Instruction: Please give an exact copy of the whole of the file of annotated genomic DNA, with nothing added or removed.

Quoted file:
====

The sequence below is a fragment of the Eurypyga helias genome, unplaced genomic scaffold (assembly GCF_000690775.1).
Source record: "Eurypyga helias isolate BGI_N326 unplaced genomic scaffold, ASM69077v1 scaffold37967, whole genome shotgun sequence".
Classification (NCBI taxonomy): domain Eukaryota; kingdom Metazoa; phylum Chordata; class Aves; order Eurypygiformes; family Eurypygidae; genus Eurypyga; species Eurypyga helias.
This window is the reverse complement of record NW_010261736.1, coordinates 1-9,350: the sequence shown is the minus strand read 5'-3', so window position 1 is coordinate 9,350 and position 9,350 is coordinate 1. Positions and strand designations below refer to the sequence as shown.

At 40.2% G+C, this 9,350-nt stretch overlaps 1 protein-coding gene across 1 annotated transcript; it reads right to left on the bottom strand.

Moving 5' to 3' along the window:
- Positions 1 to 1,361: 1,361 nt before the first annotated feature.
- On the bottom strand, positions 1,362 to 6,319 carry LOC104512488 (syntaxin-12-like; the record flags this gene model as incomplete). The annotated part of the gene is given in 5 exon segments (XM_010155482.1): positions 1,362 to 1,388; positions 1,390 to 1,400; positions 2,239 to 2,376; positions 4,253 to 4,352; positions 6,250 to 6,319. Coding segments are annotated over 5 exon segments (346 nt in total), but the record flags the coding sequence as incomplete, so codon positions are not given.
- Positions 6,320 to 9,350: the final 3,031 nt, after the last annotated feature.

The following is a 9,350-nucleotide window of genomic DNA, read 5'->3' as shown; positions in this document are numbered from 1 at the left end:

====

The sequence below is a fragment of the Eurypyga helias genome, unplaced genomic scaffold (assembly GCF_000690775.1).
Source record: "Eurypyga helias isolate BGI_N326 unplaced genomic scaffold, ASM69077v1 scaffold37967, whole genome shotgun sequence".
Classification (NCBI taxonomy): domain Eukaryota; kingdom Metazoa; phylum Chordata; class Aves; order Eurypygiformes; family Eurypygidae; genus Eurypyga; species Eurypyga helias.
This window is the reverse complement of record NW_010261736.1, coordinates 1-9,350: the sequence shown is the minus strand read 5'-3', so window position 1 is coordinate 9,350 and position 9,350 is coordinate 1. Positions and strand designations below refer to the sequence as shown.

At 40.2% G+C, this 9,350-nt stretch overlaps 1 protein-coding gene across 1 annotated transcript; it reads right to left on the bottom strand.

Moving 5' to 3' along the window:
- Positions 1 to 1,361: 1,361 nt before the first annotated feature.
- On the bottom strand, positions 1,362 to 6,319 carry LOC104512488 (syntaxin-12-like; the record flags this gene model as incomplete). The annotated part of the gene is given in 5 exon segments (XM_010155482.1): positions 1,362 to 1,388; positions 1,390 to 1,400; positions 2,239 to 2,376; positions 4,253 to 4,352; positions 6,250 to 6,319. Coding segments are annotated over 5 exon segments (346 nt in total), but the record flags the coding sequence as incomplete, so codon positions are not given.
- Positions 6,320 to 9,350: the final 3,031 nt, after the last annotated feature.

The following is a 9,350-nucleotide window of genomic DNA, read 5'->3' as shown; positions in this document are numbered from 1 at the left end: